Summer 2015: School districts expect to receive data from the state’s first administration of Common Core-aligned student tests.
October 2015: State expected to finalize rubric for evaluating LCAPs.
California’s K-12 schools are run by independent government special districts, called local education agencies in government parlance and school districts by the rest of us.
They are separate from cities, but do report on some matters to county Offices of Education. The state has final authority over how schools are run. An appointed State Board of Education sets key policy. A Department of Education, under the direction of an elected Superintendent of Public Instruction, executes those policies.
The federal government also plays a role in providing financial aid, especially for low-income students; federal funds come with mandates to follow specific federal rules, including annual testing of students at specific grade levels in English and math.
School districts typically are overseen by elected boards of trustees that set policy and hire a chief executive, called a superintendent. Boards usually have five to seven members, sometimes chosen at large from across a district and sometimes drawn from candidates who live in a specific region of the district.
In addition to administrators, who typically make up 5 percent or less of a school district’s staffing, schools employ certificated staff – primarily teachers – and classified staff – primarily support workers such as groundskeepers and janitors. A small number of employees is categorized as student services workers. The precise definition of who belongs to which group varies from district to district. In all, teachers typically make up about half a school district’s employees, though they have a much bigger profile than the support staff or administrators.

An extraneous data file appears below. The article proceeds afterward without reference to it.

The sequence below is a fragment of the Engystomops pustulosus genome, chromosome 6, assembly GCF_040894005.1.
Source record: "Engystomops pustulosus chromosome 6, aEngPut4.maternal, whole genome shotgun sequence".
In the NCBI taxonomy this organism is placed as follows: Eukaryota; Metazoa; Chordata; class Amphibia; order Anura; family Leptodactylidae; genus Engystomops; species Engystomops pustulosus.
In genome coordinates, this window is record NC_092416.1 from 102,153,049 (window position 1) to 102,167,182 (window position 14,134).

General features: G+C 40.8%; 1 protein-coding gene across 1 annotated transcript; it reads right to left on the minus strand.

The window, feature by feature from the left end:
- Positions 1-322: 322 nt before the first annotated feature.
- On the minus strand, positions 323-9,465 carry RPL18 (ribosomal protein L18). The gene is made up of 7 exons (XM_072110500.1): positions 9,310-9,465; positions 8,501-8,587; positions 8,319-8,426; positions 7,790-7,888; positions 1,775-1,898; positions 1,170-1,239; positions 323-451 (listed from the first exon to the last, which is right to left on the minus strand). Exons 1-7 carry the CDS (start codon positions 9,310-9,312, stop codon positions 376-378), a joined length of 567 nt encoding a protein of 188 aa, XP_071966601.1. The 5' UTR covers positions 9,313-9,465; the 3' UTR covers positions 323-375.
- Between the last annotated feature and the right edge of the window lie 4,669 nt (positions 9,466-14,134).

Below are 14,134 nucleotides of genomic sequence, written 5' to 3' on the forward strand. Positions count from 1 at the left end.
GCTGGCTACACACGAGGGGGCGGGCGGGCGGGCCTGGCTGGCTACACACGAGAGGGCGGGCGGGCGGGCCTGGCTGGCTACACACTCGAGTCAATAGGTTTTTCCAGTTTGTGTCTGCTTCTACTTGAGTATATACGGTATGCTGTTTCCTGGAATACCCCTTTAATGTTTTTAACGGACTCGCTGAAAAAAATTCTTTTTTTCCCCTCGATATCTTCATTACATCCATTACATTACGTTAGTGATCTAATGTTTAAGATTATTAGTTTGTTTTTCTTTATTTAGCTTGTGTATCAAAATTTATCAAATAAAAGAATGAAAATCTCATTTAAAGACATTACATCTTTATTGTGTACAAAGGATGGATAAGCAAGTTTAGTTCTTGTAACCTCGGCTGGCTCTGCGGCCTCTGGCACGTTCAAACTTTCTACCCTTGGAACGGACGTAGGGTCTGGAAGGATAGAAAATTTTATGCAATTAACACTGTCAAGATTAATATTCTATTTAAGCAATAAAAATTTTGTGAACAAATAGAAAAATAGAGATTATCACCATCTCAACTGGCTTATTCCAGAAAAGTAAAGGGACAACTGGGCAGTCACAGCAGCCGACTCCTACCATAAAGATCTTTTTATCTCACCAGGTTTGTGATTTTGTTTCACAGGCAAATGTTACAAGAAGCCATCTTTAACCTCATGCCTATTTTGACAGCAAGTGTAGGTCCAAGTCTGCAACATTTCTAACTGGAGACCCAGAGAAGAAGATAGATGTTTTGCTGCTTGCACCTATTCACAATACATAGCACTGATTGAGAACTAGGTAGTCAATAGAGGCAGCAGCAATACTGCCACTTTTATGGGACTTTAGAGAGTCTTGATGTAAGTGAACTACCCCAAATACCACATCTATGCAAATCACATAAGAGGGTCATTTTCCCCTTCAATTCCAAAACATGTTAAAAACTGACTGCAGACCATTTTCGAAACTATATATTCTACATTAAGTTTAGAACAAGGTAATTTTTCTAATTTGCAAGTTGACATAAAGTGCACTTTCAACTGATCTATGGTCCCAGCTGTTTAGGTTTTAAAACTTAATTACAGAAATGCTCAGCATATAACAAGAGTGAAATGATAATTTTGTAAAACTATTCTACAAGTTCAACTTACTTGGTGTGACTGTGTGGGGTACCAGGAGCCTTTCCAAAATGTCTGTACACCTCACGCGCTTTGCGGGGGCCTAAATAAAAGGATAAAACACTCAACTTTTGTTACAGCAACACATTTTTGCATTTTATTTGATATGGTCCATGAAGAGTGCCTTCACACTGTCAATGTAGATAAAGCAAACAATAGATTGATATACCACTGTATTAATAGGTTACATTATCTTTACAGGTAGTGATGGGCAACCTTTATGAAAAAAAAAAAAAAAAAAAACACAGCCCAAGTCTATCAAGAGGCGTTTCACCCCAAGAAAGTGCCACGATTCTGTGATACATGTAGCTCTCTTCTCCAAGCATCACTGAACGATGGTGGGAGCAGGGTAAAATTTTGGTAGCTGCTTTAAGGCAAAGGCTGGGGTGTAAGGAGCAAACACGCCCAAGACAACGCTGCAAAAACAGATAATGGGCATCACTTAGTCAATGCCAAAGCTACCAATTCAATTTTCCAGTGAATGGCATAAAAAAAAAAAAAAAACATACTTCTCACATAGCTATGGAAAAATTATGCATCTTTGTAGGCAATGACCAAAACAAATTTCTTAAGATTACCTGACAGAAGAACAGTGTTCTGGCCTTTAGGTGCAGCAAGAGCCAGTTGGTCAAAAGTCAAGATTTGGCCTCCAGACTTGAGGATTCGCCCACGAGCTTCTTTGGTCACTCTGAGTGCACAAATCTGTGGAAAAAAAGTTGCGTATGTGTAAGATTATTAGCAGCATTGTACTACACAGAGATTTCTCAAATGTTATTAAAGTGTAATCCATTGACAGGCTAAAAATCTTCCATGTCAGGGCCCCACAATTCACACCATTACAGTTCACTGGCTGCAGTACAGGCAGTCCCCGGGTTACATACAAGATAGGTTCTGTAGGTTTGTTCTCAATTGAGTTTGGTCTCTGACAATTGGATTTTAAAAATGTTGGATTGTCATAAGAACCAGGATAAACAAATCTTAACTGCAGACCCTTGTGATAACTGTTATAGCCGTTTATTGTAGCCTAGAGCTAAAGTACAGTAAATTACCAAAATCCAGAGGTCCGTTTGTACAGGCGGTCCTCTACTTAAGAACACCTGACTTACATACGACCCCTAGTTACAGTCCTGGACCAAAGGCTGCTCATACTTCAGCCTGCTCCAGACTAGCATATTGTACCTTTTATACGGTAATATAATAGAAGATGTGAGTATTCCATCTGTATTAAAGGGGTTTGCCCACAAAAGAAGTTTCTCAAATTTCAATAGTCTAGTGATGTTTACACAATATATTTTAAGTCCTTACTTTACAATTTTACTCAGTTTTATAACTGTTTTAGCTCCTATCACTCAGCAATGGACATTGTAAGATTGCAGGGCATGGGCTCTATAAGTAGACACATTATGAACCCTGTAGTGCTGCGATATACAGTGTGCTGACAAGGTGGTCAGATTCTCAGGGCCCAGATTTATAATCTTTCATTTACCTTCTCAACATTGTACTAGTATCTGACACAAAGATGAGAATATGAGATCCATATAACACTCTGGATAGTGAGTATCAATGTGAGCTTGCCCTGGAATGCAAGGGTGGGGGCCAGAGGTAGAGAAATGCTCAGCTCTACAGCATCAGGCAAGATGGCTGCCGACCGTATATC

Staff members work varying lengths of the year.
Teachers typically work a few days more than a 180-instructional year – the extra time used in professional development or to prepare for instruction. Some staff work 10 months out of the year and some, including administrators, works 12 months. Additionally, some districts operate as year-round schools, in which staggered cohorts of students are educated with small breaks as opposed to taking one longer, shared summer break.
Schools are run by principals under the direction of the district administration. Some school districts give principals wide latitude to shape campus programs. School site councils provide parents with avenues to share perspectives on how their local schools are run. Parent teacher groups often provide financial support and funnel volunteer help to districts.
School funding breaks into several major pieces. Operating funds are administered by the state and include state dollars, local property taxes and federal money. In some cases, schools benefit from local parcel taxes and other local funding streams.
School facilities are funded separately; schools regularly seek local voter approval of bond measures to build or repair buildings; many times, the state matches dollars raised through statewide bond measures.